Tuesday, September 26, 2006


The flippers that flopped

While hunting for houses I have picked up on what I think are homes that were purchased for the purpose of flipping. Flipping is the purchase of a house, a quick rehab, and putting the house on the market. It has become popular enough to inspire several TV shows with original names like Flip That House and Flip This House.

Both houses are located in the Chicago neighborhood of Beverly, ZIP code 60643. The first house I noticed was priced over $400k at 1647 W. 99th St when I first saw it in the spring. The price started coming down in the spring and was quickly reduced from $369k to its current price of $349k in a matter of weeks where it has been for at least 6 weeks. The reason I think it is a flip is that it closed on 3/18/06 at $242.5k. As you can see from the photos, it is rather empty. So you have a house that was purchased and put on the market in a matter of weeks. It is put on the market much higher price then the price comes down rather quickly. Smells like a flip to me.

My next candidate actually was tipped to me by my mother who was given this piece of information over dinner by one of the ladies in the neighborhood. 10301 S. Leavitt shows up as closed on only two months ago. They bought at $345k and are asking $367.5k. I don't know if this matchs what they put into remodelling or even if there was any rehab. But it seems to me that whoever tried this flip just wants out. Fast.

It seems obvious to me that the first people to blink in the giant game of chicken between home buyers and sellers will be the flippers who are accruing financing costs. The flippers of 10301 S. Leavitt either recognize the market has changed or they are severely under capitalized. I will be watching them closely.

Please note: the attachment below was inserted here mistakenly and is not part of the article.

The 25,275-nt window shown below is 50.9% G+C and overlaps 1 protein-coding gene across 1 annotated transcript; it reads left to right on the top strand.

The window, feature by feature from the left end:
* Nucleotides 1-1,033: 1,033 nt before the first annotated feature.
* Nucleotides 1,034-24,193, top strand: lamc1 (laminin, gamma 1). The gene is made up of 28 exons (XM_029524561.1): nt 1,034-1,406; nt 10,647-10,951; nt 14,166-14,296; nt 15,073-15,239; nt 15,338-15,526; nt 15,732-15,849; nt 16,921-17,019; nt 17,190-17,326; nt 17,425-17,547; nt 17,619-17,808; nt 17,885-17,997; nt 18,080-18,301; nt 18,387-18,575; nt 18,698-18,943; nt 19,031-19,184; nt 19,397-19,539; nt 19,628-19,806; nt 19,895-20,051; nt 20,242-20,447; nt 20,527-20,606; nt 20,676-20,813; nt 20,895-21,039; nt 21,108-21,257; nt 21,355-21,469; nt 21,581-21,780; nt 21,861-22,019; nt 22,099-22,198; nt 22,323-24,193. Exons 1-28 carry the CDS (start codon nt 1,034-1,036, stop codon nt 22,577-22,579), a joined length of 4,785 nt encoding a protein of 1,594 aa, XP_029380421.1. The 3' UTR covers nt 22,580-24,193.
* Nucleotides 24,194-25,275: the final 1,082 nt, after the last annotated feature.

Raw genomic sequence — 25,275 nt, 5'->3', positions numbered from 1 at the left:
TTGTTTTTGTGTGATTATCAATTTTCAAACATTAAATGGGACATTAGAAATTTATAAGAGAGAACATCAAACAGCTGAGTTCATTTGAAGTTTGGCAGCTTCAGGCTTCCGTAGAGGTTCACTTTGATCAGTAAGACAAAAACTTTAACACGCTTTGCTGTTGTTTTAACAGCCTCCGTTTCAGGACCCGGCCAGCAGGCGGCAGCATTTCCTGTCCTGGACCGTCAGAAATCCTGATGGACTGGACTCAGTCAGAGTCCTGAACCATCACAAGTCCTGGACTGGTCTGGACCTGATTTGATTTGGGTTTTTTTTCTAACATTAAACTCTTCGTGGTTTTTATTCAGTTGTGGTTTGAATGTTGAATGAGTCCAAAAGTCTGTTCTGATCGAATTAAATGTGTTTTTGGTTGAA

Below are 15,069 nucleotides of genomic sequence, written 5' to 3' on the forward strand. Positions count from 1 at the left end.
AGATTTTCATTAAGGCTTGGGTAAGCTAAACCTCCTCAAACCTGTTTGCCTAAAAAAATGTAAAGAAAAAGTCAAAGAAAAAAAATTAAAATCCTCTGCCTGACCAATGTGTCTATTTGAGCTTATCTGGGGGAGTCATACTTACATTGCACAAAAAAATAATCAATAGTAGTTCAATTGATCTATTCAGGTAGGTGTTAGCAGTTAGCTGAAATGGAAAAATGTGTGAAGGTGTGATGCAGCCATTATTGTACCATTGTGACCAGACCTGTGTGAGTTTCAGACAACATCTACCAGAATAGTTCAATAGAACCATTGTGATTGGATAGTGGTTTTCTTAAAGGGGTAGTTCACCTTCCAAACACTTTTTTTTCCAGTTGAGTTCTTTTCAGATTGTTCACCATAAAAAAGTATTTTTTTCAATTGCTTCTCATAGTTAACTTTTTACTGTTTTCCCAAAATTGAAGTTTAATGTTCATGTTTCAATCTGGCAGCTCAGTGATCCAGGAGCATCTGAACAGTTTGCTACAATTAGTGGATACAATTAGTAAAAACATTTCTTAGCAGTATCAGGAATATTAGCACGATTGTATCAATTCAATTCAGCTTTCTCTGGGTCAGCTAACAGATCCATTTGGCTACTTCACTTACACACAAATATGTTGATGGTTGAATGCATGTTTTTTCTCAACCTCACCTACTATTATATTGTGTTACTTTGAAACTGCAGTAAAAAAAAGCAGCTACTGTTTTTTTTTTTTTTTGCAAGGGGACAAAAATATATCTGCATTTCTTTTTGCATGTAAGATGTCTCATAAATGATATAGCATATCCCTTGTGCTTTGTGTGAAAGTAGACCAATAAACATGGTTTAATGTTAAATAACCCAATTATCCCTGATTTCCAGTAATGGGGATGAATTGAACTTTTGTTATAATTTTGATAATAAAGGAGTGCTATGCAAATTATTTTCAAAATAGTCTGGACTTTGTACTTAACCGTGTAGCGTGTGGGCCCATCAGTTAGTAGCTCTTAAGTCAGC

Here is a resident of Houstan's humorous video about flippers who are under water in his city.

This site is a chronicle of flipping disasters in Sacramento.

For people who need to sell a house there is nothing funny about a market in which housing buyers are sitting on their hands. What I think we can learn from watching these type of sellers is when the down market will begin in earnest; which it hasn't yet in Chicago. Also, I think we will get a good sense of the peak in the market and, perhaps, the extent of the bear market in housing. These people bought at the top and they are very motivated sellers. Others who might want to sell for less pressing reasons will hold out longer, and probably sell at lower prices. When these flippers find buyers you should mark those prices and the percentage declines as a ceiling. I doubt that prices will reach those levels for many years.


Aug. new home sales came in much stronger than expected while durable goods orders came in much weaker than expected. Th news on durable goods in consistent with a weakening economy and the higher new home sales figure seems to have been driven by falling prices.

That glut of homes for sale helped push median price of a new home in August to $237,000, which was down 1.3 percent from the price level a year earlier. A National Association of Realtors report Monday said the price of existing home sales in August fell from year-earlier levels, the first year-over-year decline in that key price measure in more than 11 years. But new home sales prices have had some months when it posted a year-over-year decline recently. [Emphasis added.]

So price declines have started. Now we get to see how far this will go, how much lower prices will decrease the record number of housing inventory.


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